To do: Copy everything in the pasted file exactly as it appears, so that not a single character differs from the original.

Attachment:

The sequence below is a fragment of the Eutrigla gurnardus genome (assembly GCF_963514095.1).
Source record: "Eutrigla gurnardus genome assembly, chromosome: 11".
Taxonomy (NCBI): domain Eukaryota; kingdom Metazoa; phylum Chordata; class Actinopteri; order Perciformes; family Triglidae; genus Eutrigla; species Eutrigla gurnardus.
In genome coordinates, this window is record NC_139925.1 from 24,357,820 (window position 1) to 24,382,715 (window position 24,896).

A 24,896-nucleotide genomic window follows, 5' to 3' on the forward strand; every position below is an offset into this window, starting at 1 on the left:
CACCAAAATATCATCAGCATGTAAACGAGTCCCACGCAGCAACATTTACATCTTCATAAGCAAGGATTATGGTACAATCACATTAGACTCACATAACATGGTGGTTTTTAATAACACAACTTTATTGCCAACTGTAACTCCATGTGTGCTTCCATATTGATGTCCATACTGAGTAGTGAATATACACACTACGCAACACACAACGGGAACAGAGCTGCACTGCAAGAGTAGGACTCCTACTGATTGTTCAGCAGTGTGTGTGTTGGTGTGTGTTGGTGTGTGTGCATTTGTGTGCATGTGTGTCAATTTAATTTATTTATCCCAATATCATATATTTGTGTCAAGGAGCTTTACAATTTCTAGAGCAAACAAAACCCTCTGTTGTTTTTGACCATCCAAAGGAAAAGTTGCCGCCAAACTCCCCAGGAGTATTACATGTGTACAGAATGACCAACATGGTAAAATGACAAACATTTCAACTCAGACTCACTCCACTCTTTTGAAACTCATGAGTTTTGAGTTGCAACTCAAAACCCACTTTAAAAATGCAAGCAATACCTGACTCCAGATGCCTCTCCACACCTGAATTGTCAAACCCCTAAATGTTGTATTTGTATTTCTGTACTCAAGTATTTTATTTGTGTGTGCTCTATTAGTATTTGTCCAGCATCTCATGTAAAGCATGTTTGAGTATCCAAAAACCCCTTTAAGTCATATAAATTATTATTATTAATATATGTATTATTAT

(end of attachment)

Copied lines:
The sequence below is a fragment of the Eutrigla gurnardus genome (assembly GCF_963514095.1).
Source record: "Eutrigla gurnardus genome assembly, chromosome: 11".
Taxonomy (NCBI): domain Eukaryota; kingdom Metazoa; phylum Chordata; class Actinopteri; order Perciformes; family Triglidae; genus Eutrigla; species Eutrigla gurnardus.
In genome coordinates, this window is record NC_139925.1 from 24,357,820 (window position 1) to 24,382,715 (window position 24,896).

A 24,896-nucleotide genomic window follows, 5' to 3' on the forward strand; every position below is an offset into this window, starting at 1 on the left:
CACCAAAATATCATCAGCATGTAAACGAGTCCCACGCAGCAACATTTACATCTTCATAAGCAAGGATTATGGTACAATCACATTAGACTCACATAACATGGTGGTTTTTAATAACACAACTTTATTGCCAACTGTAACTCCATGTGTGCTTCCATATTGATGTCCATACTGAGTAGTGAATATACACACTACGCAACACACAACGGGAACAGAGCTGCACTGCAAGAGTAGGACTCCTACTGATTGTTCAGCAGTGTGTGTGTTGGTGTGTGTTGGTGTGTGTGCATTTGTGTGCATGTGTGTCAATTTAATTTATTTATCCCAATATCATATATTTGTGTCAAGGAGCTTTACAATTTCTAGAGCAAACAAAACCCTCTGTTGTTTTTGACCATCCAAAGGAAAAGTTGCCGCCAAACTCCCCAGGAGTATTACATGTGTACAGAATGACCAACATGGTAAAATGACAAACATTTCAACTCAGACTCACTCCACTCTTTTGAAACTCATGAGTTTTGAGTTGCAACTCAAAACCCACTTTAAAAATGCAAGCAATACCTGACTCCAGATGCCTCTCCACACCTGAATTGTCAAACCCCTAAATGTTGTATTTGTATTTCTGTACTCAAGTATTTTATTTGTGTGTGCTCTATTAGTATTTGTCCAGCATCTCATGTAAAGCATGTTTGAGTATCCAAAAACCCCTTTAAGTCATATAAATTATTATTATTAATATATGTATTATTAT